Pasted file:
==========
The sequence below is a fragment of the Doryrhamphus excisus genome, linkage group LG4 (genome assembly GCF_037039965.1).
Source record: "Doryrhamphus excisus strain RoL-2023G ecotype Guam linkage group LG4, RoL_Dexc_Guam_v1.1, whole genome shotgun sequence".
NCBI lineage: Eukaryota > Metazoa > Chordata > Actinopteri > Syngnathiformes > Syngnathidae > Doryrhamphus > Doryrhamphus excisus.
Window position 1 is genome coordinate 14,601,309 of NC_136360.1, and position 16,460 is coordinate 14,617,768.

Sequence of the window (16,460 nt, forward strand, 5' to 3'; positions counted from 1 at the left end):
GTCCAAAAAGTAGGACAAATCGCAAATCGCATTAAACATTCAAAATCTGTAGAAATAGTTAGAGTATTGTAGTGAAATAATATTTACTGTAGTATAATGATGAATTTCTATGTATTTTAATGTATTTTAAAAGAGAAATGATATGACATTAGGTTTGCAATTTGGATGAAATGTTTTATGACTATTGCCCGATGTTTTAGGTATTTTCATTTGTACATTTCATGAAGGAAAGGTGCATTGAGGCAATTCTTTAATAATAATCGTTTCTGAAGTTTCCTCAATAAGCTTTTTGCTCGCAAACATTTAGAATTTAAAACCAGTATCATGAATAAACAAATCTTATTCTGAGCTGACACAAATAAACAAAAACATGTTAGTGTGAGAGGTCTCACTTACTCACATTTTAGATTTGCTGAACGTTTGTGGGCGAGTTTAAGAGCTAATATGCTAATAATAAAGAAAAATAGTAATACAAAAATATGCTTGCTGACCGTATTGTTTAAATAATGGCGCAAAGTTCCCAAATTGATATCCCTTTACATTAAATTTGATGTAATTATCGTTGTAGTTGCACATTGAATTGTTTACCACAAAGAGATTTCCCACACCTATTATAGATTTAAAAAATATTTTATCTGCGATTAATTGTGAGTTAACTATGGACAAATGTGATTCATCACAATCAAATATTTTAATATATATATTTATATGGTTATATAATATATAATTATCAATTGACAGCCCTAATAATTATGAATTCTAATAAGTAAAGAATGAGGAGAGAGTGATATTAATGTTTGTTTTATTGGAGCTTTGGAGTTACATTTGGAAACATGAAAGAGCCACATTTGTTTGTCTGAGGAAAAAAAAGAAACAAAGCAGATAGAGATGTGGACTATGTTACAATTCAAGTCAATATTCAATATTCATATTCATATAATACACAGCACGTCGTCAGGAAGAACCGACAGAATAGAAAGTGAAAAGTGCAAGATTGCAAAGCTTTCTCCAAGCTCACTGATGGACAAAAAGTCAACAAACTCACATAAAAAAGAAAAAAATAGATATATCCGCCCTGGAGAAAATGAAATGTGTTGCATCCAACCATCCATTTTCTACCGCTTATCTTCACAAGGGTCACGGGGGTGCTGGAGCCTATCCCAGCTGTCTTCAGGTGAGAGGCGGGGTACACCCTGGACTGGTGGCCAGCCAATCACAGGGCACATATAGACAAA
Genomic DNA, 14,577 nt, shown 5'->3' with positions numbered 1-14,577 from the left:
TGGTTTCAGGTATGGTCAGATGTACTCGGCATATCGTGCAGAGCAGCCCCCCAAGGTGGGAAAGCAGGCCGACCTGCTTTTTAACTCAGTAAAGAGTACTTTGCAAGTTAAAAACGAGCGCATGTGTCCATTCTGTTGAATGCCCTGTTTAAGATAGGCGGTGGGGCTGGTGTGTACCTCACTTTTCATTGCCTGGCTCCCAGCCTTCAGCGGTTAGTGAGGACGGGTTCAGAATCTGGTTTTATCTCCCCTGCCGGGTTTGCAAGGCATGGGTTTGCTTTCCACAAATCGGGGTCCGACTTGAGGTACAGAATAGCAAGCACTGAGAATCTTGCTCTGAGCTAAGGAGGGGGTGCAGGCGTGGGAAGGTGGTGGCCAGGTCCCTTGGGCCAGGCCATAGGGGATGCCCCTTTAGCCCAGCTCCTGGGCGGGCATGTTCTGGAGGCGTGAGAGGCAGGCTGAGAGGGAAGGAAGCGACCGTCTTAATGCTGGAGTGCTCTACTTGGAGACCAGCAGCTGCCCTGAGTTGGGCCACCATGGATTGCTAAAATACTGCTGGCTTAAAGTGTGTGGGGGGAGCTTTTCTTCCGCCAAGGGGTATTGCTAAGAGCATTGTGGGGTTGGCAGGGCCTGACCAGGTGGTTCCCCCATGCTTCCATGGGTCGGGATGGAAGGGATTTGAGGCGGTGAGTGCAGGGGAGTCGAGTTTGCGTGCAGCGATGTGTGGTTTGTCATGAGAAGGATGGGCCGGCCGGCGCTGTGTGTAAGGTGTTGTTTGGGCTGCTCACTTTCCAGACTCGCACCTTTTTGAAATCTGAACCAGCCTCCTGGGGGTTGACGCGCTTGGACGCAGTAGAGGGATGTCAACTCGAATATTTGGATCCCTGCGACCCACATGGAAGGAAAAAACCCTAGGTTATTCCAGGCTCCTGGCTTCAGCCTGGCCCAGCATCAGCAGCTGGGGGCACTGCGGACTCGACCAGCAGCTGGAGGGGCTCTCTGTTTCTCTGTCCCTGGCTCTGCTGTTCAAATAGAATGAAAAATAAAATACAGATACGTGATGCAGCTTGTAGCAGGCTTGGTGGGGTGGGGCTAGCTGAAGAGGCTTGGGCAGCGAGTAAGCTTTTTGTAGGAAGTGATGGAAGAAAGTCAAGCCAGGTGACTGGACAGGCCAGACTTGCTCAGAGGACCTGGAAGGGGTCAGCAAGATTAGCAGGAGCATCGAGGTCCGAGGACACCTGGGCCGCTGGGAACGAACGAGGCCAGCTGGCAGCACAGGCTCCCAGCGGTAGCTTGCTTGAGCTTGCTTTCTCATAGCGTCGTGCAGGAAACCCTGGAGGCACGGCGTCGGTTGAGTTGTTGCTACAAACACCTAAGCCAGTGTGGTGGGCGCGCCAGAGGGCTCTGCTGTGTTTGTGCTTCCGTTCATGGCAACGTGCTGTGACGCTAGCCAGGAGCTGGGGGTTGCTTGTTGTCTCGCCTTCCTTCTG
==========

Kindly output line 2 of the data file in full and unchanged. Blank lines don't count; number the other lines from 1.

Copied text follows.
Source record: "Doryrhamphus excisus strain RoL-2023G ecotype Guam linkage group LG4, RoL_Dexc_Guam_v1.1, whole genome shotgun sequence".